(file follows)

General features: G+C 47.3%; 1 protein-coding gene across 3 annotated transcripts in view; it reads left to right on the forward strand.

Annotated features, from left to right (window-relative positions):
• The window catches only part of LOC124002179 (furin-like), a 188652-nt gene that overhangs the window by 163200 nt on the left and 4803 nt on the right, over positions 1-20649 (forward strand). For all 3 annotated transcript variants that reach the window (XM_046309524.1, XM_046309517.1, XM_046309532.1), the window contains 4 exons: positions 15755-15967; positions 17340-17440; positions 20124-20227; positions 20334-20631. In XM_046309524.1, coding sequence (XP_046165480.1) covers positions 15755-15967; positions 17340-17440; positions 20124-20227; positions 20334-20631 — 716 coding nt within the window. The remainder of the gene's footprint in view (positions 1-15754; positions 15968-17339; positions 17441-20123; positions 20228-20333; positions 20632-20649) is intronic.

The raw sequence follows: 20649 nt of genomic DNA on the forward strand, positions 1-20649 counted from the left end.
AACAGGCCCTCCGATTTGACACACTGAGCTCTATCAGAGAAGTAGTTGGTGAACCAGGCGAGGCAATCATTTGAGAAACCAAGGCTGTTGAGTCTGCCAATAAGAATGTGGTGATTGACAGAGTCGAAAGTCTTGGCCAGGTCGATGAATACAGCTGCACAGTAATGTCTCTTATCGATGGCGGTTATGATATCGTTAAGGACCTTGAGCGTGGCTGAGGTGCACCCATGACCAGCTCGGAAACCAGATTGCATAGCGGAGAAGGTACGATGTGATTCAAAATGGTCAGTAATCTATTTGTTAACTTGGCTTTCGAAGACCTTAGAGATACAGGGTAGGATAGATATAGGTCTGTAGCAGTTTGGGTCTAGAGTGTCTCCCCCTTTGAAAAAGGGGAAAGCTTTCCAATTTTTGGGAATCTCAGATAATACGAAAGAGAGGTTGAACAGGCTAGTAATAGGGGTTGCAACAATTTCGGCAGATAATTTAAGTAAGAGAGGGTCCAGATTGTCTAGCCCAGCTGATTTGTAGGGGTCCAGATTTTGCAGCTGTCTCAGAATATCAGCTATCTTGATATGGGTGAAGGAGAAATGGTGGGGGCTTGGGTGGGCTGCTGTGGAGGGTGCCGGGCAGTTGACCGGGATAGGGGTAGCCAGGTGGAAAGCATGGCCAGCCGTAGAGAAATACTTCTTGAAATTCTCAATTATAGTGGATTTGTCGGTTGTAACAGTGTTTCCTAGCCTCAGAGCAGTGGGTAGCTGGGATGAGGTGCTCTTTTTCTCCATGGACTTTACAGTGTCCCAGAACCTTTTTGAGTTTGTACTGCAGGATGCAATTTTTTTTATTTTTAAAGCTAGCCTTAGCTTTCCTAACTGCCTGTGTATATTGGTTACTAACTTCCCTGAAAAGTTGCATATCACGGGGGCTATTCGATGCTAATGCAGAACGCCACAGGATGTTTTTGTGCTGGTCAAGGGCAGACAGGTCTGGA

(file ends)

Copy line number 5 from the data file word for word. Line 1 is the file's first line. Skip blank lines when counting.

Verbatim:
AACAGGCCCTCCGATTTGACACACTGAGCTCTATCAGAGAAGTAGTTGGTGAACCAGGCGAGGCAATCATTTGAGAAACCAAGGCTGTTGAGTCTGCCAATAAGAATGTGGTGATTGACAGAGTCGAAAGTCTTGGCCAGGTCGATGAATACAGCTGCACAGTAATGTCTCTTATCGATGGCGGTTATGATATCGTTAAGGACCTTGAGCGTGGCTGAGGTGCACCCATGACCAGCTCGGAAACCAGATTGCATAGCGGAGAAGGTACGATGTGATTCAAAATGGTCAGTAATCTATTTGTTAACTTGGCTTTCGAAGACCTTAGAGATACAGGGTAGGATAGATATAGGTCTGTAGCAGTTTGGGTCTAGAGTGTCTCCCCCTTTGAAAAAGGGGAAAGCTTTCCAATTTTTGGGAATCTCAGATAATACGAAAGAGAGGTTGAACAGGCTAGTAATAGGGGTTGCAACAATTTCGGCAGATAATTTAAGTAAGAGAGGGTCCAGATTGTCTAGCCCAGCTGATTTGTAGGGGTCCAGATTTTGCAGCTGTCTCAGAATATCAGCTATCTTGATATGGGTGAAGGAGAAATGGTGGGGGCTTGGGTGGGCTGCTGTGGAGGGTGCCGGGCAGTTGACCGGGATAGGGGTAGCCAGGTGGAAAGCATGGCCAGCCGTAGAGAAATACTTCTTGAAATTCTCAATTATAGTGGATTTGTCGGTTGTAACAGTGTTTCCTAGCCTCAGAGCAGTGGGTAGCTGGGATGAGGTGCTCTTTTTCTCCATGGACTTTACAGTGTCCCAGAACCTTTTTGAGTTTGTACTGCAGGATGCAATTTTTTTTATTTTTAAAGCTAGCCTTAGCTTTCCTAACTGCCTGTGTATATTGGTTACTAACTTCCCTGAAAAGTTGCATATCACGGGGGCTATTCGATGCTAATGCAGAACGCCACAGGATGTTTTTGTGCTGGTCAAGGGCAGACAGGTCTGGA